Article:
by Janine C. Grant
A young man in curlers at home on West 20th Street, N.Y.C. 1966 © The Estate of Diane Arbus
Treading the cobblestone streets during my recent visit to Berlin, my travel mates and I felt as though we were being watched. From billboards and lampposts, a black and white image of a transvestite with penciled high arching eyebrows, hair in curlers and eyes caught in midsentence, stared us down and convinced us not to miss the Diane Arbus exhibit at the Martin-Gropius-Bau.
The Martin-Gropius-Bau museum itself should not be missed. Abutted against fragments of the Berlin Wall, and beautifully remolded after almost being left for ruin from World War II, this museum holds a rich history. Inside, white marble and natural light make it a calm place of respite after the Berlin nightlife. Before heading upstairs, we stopped into the museum café for a glass of port. The setting prompts such extravagance.
Once within the Diane Arbus exhibit, however, we realized just how important that glass of port truly was. The exhibit, running from June 22nd till September 23rd, presents two hundred photographs, some which have never before been publicly exhibited. The black and white images were not organized chronologically or thematically but instead presented singularly, demarcated only by Arbus’ own title for each piece. The museum wished for the viewer to “… encounter the images much as the photographer encountered her subjects: directly and unencumbered by preconceptions.”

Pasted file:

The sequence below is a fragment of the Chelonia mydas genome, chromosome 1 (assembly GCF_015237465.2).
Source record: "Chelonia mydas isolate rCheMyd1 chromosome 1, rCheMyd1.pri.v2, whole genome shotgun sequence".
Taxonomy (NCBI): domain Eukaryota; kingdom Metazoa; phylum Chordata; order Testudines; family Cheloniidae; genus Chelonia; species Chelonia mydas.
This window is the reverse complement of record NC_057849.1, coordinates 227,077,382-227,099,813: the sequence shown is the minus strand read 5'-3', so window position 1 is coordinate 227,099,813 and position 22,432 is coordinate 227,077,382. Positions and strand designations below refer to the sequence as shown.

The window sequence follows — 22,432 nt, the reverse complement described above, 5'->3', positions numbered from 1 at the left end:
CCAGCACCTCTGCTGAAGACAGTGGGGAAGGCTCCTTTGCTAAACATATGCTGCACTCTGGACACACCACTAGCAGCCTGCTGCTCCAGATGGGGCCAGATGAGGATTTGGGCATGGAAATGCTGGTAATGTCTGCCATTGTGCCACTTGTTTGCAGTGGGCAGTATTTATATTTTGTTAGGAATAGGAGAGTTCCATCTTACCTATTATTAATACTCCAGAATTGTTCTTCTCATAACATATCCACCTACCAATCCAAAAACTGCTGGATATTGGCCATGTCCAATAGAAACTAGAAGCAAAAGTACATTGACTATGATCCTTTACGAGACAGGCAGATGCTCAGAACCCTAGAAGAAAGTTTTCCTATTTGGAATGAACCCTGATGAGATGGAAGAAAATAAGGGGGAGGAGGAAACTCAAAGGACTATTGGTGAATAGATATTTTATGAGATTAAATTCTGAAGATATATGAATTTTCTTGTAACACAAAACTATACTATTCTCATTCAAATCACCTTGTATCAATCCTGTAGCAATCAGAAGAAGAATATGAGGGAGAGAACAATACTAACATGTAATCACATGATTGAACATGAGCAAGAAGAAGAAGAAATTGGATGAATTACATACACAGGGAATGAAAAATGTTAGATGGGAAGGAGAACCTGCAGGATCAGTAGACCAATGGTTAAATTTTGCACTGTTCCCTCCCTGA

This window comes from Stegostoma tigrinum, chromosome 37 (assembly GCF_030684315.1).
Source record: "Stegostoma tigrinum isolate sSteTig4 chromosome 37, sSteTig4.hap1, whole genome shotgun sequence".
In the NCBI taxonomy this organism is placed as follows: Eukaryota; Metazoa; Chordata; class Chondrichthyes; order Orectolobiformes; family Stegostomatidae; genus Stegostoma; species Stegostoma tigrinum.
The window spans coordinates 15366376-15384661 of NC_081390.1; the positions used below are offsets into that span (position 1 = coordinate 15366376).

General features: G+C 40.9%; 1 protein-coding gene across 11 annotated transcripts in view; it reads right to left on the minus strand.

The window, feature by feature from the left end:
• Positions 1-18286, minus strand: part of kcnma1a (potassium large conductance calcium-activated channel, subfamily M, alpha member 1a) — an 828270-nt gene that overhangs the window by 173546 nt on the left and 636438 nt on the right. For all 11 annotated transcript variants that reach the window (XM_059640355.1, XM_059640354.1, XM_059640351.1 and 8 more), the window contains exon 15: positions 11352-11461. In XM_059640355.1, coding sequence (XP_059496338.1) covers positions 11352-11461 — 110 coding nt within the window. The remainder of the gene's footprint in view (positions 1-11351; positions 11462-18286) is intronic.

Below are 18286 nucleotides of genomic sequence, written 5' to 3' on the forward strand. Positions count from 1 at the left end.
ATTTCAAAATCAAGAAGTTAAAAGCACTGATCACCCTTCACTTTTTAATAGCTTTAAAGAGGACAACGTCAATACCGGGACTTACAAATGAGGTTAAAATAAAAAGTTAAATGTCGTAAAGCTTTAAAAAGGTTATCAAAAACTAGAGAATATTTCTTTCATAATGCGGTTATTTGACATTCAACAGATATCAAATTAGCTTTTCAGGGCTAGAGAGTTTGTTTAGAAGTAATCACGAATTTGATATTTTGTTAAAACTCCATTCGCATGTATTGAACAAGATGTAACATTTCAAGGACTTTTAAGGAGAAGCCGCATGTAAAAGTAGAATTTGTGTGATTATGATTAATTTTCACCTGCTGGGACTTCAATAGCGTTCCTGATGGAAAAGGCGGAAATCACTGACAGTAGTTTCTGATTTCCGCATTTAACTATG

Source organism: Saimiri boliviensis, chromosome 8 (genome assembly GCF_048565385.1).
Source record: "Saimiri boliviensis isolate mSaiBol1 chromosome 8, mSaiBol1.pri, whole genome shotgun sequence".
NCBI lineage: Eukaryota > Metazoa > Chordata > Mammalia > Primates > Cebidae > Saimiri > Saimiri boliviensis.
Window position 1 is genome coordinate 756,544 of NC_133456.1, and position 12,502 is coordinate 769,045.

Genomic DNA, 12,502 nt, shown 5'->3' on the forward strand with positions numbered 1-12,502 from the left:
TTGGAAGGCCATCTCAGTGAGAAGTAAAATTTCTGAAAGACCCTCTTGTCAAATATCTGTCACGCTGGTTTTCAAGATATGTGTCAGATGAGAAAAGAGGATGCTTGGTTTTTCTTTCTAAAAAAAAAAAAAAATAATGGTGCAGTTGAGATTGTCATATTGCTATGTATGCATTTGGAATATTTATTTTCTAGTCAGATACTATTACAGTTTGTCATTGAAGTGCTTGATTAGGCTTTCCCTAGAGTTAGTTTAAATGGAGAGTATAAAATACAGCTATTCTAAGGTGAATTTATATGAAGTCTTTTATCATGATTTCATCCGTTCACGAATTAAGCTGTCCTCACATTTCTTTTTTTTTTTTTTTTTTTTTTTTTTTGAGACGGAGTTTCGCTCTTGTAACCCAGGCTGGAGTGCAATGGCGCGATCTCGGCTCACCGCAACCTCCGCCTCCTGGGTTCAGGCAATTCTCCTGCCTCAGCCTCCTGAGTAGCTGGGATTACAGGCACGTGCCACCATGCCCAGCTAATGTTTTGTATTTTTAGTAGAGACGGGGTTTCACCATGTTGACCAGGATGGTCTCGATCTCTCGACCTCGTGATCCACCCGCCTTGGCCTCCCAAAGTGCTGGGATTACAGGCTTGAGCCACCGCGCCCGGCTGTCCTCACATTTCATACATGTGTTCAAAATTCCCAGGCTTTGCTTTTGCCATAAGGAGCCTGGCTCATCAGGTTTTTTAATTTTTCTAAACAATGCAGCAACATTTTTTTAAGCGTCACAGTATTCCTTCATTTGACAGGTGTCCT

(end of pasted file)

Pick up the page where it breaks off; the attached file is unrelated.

Each photograph, true to Arbus’ style, captivated you in a way that made it impossible to skim. Arbus said, “My Favorite thing is to go where I’ve never been,” and her images took you with her. Arbus has the rare gift of capturing a moment that invites you to fall into the picture. You find, while standing in front of an image, an intense personal connection in the eyes or movement of the person caught in their moment of being. This is what touched me most: Each photograph was like plucking a moment of truth, presenting it to you in a way that no matter how exotic the image may be, you are able to recognize that moment in yourself.
The deep personal connection Arbus was able to forge through the lens gave her access to images full of secrets. They are raw. They move you beyond wondering who that person is, and instead forces you to question what has made them who they are. In this sense, as Arbus spoke so poignantly, “A photograph is a secret about a secret. The more it tells you the less you know.”
Diane Arbus is known for making what is freakish, normal and what is normal, strange and this was definitely apparent in all of her images. What resonated most with me was how much her images made me feel okay to be myself in whatever way I wanted to be. Diane Arbus was able to capture a glance in her subjects that recognized the pure humanity in you the viewer. The museum accomplished what it set out to do, and after falling into the lives of two hundred strangers we were exhausted; immediately we went to Kreuzberg for a Kreuzburger.